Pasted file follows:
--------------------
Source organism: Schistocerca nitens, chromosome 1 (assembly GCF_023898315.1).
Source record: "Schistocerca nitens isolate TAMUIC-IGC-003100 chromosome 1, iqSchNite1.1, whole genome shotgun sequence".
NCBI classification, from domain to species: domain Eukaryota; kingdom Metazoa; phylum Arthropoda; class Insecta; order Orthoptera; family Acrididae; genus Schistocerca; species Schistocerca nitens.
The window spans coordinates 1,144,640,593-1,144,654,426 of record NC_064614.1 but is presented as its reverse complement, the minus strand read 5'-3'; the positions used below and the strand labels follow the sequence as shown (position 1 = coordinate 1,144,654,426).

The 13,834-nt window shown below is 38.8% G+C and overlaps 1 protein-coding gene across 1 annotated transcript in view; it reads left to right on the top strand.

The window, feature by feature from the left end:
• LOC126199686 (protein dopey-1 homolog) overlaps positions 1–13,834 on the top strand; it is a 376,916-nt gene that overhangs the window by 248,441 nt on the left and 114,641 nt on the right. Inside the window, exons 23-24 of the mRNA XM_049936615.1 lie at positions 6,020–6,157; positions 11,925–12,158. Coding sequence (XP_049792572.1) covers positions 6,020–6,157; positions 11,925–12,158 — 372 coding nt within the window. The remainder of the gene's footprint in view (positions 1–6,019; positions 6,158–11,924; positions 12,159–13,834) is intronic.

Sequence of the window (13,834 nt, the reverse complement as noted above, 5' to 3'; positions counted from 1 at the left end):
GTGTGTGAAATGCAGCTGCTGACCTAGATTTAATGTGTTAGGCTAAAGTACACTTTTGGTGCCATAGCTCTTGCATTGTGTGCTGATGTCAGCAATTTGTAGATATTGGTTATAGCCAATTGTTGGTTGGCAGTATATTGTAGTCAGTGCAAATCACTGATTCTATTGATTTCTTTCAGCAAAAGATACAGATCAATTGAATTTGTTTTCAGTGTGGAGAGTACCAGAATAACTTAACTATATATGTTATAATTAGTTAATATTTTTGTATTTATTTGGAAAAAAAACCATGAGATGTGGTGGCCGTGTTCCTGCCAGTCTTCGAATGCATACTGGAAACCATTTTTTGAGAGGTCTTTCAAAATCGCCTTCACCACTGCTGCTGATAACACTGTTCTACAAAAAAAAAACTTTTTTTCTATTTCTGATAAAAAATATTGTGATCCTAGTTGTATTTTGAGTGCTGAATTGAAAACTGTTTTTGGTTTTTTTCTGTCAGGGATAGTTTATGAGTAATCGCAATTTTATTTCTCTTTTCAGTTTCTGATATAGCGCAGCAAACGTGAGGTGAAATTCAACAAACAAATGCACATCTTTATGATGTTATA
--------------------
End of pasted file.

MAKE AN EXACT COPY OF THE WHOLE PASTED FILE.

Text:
Source organism: Schistocerca nitens, chromosome 1 (assembly GCF_023898315.1).
Source record: "Schistocerca nitens isolate TAMUIC-IGC-003100 chromosome 1, iqSchNite1.1, whole genome shotgun sequence".
NCBI classification, from domain to species: domain Eukaryota; kingdom Metazoa; phylum Arthropoda; class Insecta; order Orthoptera; family Acrididae; genus Schistocerca; species Schistocerca nitens.
The window spans coordinates 1,144,640,593-1,144,654,426 of record NC_064614.1 but is presented as its reverse complement, the minus strand read 5'-3'; the positions used below and the strand labels follow the sequence as shown (position 1 = coordinate 1,144,654,426).

The 13,834-nt window shown below is 38.8% G+C and overlaps 1 protein-coding gene across 1 annotated transcript in view; it reads left to right on the top strand.

The window, feature by feature from the left end:
• LOC126199686 (protein dopey-1 homolog) overlaps positions 1–13,834 on the top strand; it is a 376,916-nt gene that overhangs the window by 248,441 nt on the left and 114,641 nt on the right. Inside the window, exons 23-24 of the mRNA XM_049936615.1 lie at positions 6,020–6,157; positions 11,925–12,158. Coding sequence (XP_049792572.1) covers positions 6,020–6,157; positions 11,925–12,158 — 372 coding nt within the window. The remainder of the gene's footprint in view (positions 1–6,019; positions 6,158–11,924; positions 12,159–13,834) is intronic.

Sequence of the window (13,834 nt, the reverse complement as noted above, 5' to 3'; positions counted from 1 at the left end):
GTGTGTGAAATGCAGCTGCTGACCTAGATTTAATGTGTTAGGCTAAAGTACACTTTTGGTGCCATAGCTCTTGCATTGTGTGCTGATGTCAGCAATTTGTAGATATTGGTTATAGCCAATTGTTGGTTGGCAGTATATTGTAGTCAGTGCAAATCACTGATTCTATTGATTTCTTTCAGCAAAAGATACAGATCAATTGAATTTGTTTTCAGTGTGGAGAGTACCAGAATAACTTAACTATATATGTTATAATTAGTTAATATTTTTGTATTTATTTGGAAAAAAAACCATGAGATGTGGTGGCCGTGTTCCTGCCAGTCTTCGAATGCATACTGGAAACCATTTTTTGAGAGGTCTTTCAAAATCGCCTTCACCACTGCTGCTGATAACACTGTTCTACAAAAAAAAAACTTTTTTTCTATTTCTGATAAAAAATATTGTGATCCTAGTTGTATTTTGAGTGCTGAATTGAAAACTGTTTTTGGTTTTTTTCTGTCAGGGATAGTTTATGAGTAATCGCAATTTTATTTCTCTTTTCAGTTTCTGATATAGCGCAGCAAACGTGAGGTGAAATTCAACAAACAAATGCACATCTTTATGATGTTATA